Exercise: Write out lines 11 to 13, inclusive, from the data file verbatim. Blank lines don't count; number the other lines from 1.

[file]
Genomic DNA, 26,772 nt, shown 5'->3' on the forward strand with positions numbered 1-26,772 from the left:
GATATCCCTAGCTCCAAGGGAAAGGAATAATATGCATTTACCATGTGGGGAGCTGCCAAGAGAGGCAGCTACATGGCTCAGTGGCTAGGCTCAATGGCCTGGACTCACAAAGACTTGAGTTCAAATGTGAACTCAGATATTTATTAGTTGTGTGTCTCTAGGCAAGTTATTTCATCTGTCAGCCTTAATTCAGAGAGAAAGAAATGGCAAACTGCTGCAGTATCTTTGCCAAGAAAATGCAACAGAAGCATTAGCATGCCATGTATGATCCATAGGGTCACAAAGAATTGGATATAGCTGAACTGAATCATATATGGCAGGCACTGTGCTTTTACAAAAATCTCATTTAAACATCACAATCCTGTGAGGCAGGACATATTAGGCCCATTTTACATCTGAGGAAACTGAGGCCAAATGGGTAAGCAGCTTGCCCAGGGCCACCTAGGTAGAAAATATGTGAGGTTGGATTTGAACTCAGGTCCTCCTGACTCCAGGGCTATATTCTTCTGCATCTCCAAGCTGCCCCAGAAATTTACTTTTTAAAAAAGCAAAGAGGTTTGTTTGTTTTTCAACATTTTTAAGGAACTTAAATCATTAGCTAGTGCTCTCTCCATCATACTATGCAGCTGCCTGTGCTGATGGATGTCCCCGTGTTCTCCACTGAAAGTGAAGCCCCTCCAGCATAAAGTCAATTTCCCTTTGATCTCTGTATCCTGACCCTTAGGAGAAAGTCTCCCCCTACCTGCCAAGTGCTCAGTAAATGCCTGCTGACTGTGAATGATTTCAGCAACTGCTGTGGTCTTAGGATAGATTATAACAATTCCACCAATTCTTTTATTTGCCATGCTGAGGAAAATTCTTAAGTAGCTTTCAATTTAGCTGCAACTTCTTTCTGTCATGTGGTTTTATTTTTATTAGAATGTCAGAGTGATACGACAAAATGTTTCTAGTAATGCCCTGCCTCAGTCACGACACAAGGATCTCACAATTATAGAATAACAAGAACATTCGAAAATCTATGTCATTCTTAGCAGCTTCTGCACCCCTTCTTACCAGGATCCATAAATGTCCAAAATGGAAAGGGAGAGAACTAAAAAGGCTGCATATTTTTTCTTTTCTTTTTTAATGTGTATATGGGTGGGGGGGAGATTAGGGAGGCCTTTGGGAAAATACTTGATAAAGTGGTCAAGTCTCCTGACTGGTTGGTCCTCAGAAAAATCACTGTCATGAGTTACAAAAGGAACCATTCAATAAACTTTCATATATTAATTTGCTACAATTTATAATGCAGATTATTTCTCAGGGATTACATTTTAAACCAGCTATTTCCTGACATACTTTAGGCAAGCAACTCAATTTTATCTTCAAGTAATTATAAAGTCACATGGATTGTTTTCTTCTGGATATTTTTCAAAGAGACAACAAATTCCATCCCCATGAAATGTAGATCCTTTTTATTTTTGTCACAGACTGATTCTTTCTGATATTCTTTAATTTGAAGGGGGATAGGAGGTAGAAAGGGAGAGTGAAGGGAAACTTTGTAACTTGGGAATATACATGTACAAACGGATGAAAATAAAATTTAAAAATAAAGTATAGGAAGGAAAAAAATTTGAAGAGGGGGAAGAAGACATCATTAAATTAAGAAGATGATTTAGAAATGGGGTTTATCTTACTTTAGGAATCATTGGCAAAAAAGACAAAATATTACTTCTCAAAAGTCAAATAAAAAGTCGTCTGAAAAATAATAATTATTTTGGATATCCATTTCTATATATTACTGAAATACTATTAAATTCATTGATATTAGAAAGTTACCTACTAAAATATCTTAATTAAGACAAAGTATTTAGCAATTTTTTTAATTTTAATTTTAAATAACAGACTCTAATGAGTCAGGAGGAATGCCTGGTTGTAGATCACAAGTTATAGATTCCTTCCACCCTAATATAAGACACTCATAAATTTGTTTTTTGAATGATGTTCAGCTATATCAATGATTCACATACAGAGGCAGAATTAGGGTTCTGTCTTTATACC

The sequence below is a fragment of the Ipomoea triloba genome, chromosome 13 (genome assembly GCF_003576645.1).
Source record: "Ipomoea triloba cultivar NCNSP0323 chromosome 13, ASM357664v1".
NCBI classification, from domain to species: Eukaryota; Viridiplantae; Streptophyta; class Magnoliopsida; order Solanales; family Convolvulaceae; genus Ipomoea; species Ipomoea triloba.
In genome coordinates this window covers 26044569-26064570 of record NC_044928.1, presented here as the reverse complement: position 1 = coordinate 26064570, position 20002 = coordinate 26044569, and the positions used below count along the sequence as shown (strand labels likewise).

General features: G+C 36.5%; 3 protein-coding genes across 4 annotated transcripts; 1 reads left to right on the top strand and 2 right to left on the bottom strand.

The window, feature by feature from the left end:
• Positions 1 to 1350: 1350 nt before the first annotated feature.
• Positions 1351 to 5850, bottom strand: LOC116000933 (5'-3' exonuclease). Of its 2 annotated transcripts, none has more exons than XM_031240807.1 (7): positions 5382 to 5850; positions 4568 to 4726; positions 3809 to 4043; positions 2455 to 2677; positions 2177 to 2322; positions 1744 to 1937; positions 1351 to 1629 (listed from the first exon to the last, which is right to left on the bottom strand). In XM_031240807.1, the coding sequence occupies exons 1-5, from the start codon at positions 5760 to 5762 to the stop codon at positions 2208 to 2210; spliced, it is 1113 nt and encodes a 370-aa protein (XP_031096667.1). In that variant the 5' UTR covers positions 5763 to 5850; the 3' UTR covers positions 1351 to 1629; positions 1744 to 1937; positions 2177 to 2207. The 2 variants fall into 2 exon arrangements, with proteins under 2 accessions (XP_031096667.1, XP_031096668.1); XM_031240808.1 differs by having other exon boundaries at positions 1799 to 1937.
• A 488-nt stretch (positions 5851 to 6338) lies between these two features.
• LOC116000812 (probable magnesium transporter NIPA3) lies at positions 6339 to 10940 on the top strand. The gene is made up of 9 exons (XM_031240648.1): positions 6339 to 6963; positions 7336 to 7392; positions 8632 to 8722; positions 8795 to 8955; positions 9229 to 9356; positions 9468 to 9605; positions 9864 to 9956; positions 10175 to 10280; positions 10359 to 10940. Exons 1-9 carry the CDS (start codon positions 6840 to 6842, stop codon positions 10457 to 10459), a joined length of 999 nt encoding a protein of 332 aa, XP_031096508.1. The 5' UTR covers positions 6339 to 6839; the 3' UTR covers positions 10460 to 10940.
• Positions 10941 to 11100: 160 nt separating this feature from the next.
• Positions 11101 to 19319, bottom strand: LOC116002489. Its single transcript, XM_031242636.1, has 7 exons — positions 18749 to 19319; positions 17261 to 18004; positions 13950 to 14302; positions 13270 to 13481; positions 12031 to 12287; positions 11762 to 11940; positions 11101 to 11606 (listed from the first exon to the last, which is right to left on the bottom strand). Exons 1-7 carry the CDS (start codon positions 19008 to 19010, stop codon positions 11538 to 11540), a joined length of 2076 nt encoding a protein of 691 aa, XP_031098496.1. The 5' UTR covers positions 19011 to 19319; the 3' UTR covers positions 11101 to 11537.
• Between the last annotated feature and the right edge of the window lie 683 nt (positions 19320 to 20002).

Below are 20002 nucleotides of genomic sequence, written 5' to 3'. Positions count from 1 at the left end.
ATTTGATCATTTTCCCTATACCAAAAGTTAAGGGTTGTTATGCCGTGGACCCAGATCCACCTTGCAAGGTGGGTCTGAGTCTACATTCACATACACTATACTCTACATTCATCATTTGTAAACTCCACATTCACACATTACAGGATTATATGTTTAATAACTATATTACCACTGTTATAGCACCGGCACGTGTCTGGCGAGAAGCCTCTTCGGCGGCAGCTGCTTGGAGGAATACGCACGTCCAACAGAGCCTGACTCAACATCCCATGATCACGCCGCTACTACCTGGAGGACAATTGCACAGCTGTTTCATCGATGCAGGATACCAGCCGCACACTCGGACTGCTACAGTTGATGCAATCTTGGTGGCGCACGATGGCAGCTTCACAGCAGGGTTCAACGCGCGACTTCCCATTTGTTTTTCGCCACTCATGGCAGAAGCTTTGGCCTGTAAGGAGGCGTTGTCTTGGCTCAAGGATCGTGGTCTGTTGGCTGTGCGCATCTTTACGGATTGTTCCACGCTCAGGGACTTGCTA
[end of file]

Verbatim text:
• A 488-nt stretch (positions 5851 to 6338) lies between these two features.
• LOC116000812 (probable magnesium transporter NIPA3) lies at positions 6339 to 10940 on the top strand. The gene is made up of 9 exons (XM_031240648.1): positions 6339 to 6963; positions 7336 to 7392; positions 8632 to 8722; positions 8795 to 8955; positions 9229 to 9356; positions 9468 to 9605; positions 9864 to 9956; positions 10175 to 10280; positions 10359 to 10940. Exons 1-9 carry the CDS (start codon positions 6840 to 6842, stop codon positions 10457 to 10459), a joined length of 999 nt encoding a protein of 332 aa, XP_031096508.1. The 5' UTR covers positions 6339 to 6839; the 3' UTR covers positions 10460 to 10940.
• Positions 10941 to 11100: 160 nt separating this feature from the next.